The first few days...
03.05.2008 - 03.08.2008 80 °F
Namaste from India!
I hope this message finds you all well, happy and grateful. I begin this blog from the Thibetan Camp in Delhi and end it in Jaipur. Time in internet cafes has come in short periods, so it’s taking some time to write. Our trip to India was pretty easy, it's amazing what being up all night packing can do to get you to sleep sitting straight up for 24 hours!
So, before I delve in, there's this commercial out right now that really touched me and from the first time I heard it, it put into words what I've been thinking for so long on my many trips and will continue to think about on this one...It goes like this:
'What is a journey? A journey is not a trip. It’s not a vacation. It’s a process, a discovery. It’s a process of discovery. A journey brings us face to face with ourselves. It not only shows you the world, but how we fit in it. Does the person create the journey, or does the journey create the person? The journey is life itself. Where will life take you?'
If it sounds familiar, it’s a Louis Vatton commercial (yes, I know)…doesn't it make you want to run and buy a $2200 Louis Vatton bag?? Ummmm, not me. But the message is so on point for me that I had to share it.
Now, let’s start with the beginning of my journey. I have to say, that my departure was tough. Separating myself from the level of comfort that family, friends, a good career, a home, etc. has been quite challenging and a reality that unexpectedly slapped me in the face once I was ready to go. It was hard. It's still hard. My emotions are on overdrive and my head won’t stop. But now, being with my mom, I know that this different kind of home I have chosen is the right one right now– my mom. No more to say on that...
As for the first leg of our trip…we landed in Delhi without backaches, lost luggage or visa issues. All good signs in my book! We arrived to our hotel at almost 4:30 am and my crazy head wouldn't stop so I unpacked, repacked, read, wrote in my journal...all until exhaustion caught up with me and I literally heard the roosters crow when I finally decided it was time to sleep. The next morning we took our time getting up, ate who knows what for lunch (it was yummy!) and headed out to locate the most obscure travel agency in this continent. No joke. The travel agent I have been communicating with over email for over a month to set up our tour of Northern India told us (in a great mix of British and Indian accent of course) 'Madame, A+ marks for finding this very good establishment on your first day in Delhi. Very good ladies',). That's right! We aced Delhi.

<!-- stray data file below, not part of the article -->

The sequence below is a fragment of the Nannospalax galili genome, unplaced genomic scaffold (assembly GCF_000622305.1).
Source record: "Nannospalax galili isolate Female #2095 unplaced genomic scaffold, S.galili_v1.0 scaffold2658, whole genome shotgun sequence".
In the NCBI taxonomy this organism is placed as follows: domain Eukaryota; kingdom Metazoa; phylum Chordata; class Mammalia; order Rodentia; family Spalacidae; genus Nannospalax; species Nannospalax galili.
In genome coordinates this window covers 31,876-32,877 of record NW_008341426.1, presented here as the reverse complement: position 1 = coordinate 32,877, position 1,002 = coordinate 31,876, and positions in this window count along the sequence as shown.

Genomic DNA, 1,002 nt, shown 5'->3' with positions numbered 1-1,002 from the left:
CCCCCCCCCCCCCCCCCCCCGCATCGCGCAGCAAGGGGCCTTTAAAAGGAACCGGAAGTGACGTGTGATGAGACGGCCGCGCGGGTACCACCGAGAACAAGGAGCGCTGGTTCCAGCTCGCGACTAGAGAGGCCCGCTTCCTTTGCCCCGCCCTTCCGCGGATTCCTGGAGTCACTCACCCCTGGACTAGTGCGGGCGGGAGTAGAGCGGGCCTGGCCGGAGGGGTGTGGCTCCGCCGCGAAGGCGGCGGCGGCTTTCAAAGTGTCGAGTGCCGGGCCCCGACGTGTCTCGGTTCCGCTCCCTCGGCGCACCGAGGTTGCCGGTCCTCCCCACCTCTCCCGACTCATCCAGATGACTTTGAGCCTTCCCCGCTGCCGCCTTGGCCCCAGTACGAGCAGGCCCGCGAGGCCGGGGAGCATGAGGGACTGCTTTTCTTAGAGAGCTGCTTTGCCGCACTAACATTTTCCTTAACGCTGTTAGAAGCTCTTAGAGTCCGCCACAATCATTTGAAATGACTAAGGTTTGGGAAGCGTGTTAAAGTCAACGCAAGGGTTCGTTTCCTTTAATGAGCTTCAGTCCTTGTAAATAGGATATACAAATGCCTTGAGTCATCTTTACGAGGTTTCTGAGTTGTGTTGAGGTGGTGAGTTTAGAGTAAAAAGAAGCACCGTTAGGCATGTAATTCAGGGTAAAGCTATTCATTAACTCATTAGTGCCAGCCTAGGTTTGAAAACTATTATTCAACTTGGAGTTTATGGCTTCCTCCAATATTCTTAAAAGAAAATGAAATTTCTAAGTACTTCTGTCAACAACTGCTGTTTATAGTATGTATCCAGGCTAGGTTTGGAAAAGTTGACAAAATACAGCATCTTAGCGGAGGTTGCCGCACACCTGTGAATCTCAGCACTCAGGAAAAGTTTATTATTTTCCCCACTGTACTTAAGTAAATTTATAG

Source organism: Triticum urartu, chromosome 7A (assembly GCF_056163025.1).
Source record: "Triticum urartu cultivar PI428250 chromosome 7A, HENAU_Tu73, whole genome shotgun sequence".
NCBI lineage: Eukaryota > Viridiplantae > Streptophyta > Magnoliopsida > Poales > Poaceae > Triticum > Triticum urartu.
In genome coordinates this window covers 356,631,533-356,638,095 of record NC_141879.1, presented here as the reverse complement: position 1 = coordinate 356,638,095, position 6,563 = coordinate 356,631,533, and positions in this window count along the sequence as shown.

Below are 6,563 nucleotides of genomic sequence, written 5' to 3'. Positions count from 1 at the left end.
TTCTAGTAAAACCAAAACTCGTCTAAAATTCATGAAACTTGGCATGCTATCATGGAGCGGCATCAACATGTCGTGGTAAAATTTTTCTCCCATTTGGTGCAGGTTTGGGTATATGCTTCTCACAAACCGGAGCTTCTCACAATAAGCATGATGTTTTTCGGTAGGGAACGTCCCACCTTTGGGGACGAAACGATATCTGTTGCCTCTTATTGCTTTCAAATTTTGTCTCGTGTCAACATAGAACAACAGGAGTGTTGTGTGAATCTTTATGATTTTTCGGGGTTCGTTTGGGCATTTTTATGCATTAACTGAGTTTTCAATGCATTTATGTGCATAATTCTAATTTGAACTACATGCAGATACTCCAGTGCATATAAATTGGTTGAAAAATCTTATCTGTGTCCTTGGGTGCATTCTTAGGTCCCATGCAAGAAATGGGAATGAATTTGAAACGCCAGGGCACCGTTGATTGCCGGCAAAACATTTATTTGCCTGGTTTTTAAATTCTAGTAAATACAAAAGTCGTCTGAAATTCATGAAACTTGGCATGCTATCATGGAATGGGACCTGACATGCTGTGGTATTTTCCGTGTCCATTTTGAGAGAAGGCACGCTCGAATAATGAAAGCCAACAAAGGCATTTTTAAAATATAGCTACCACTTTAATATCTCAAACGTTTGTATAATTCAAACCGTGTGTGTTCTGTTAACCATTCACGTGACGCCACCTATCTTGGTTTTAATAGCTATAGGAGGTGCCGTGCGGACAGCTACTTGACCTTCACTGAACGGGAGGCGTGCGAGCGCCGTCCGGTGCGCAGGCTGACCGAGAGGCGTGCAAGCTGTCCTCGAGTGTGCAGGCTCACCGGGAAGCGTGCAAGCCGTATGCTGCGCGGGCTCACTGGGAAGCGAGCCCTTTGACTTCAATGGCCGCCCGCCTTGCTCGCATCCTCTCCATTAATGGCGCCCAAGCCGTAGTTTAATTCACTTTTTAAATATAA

Now, let's talk about Delhi. There is absolutely nothing that anyone can do or tell you to prepare you for the onslaught of sounds, sights and smells in this City. Delhi is an eye opener – the streets are filled with non-stop mechanical and human traffic where not an inch of space is wasted – it is downright confusing, confronting and in-your-face for first timers like my mom and I. Delhi is huge, it’s loud, it’s chaotic and a shock on the senses. It’s a mix of old and older. Of forgotten and abandoned buildings. Of slums and highrises. But it has some great history and if you can look away from the gritty surface, there’s some great places to discover.
We wondered around the Red Fort, a phenomenal testament to the once mighty Mughals in India, toured Jama Mosque (huge and not that impressive) then headed to Gandhi’s last home and saw the exact spot where he was assassinated. His home was a very special place, you could feel the energy the moment you walked in and both my mom and I loved the experience. After we checked out the beautiful Qutb Minar, a soaring tower built to proclaim the arrival of Islam to India. Later, we did what we do best and shopped our little hearts out for sari’s and pashminas. We could have gone on for hours, had we not been starving, but it was pure comedy to hear shopkeepers yell to us every few seconds “hello madame, come in. No buy, no problem” in an Indian accent of course!
Posing with my new friends.
But, enough of Delhi (not our cup of tea – although the chai is fabulous everywhere we go), now we’re headed to Agra to see the Taj Mahal. We were so excited to head out, specially my mom, who is very unhappy with our very shady hotel in Delhi, and our tour officially starts which will afford us a private chauffer, car, guides and you guessed it, some pretty nice hotels. So much for “backpacking through India”!
The Taj….there are really no words to describe this amazing palace. It’s been described as the most “extravagant monument ever built for love” and although I have heard and read about it, there are not enough adjectives to prepare you for the awesome beauty and overwhelming feeling of gratitude it brings. Really. This is a must see, for sure. Nothing I say will come close to describing it – but I will say I loved it and will come back someday to take another round of 100 pictures or so.
I would love to go on, but as I sit here, next to a Buddhist munk dressed in bright orange and yellow robe with a freshly shaved head typing away in a booth next to me, I’m being shushed out of here by a man with a red turban on his head. I think they are closing. Woah, I’m in India!
More to come soon my friends!! Take good care, enjoy life, smile!
'Own Only What You Can Carry With You, Know Languages, Know Countries, Know People…Let Your Memory Be Your Travel Bag'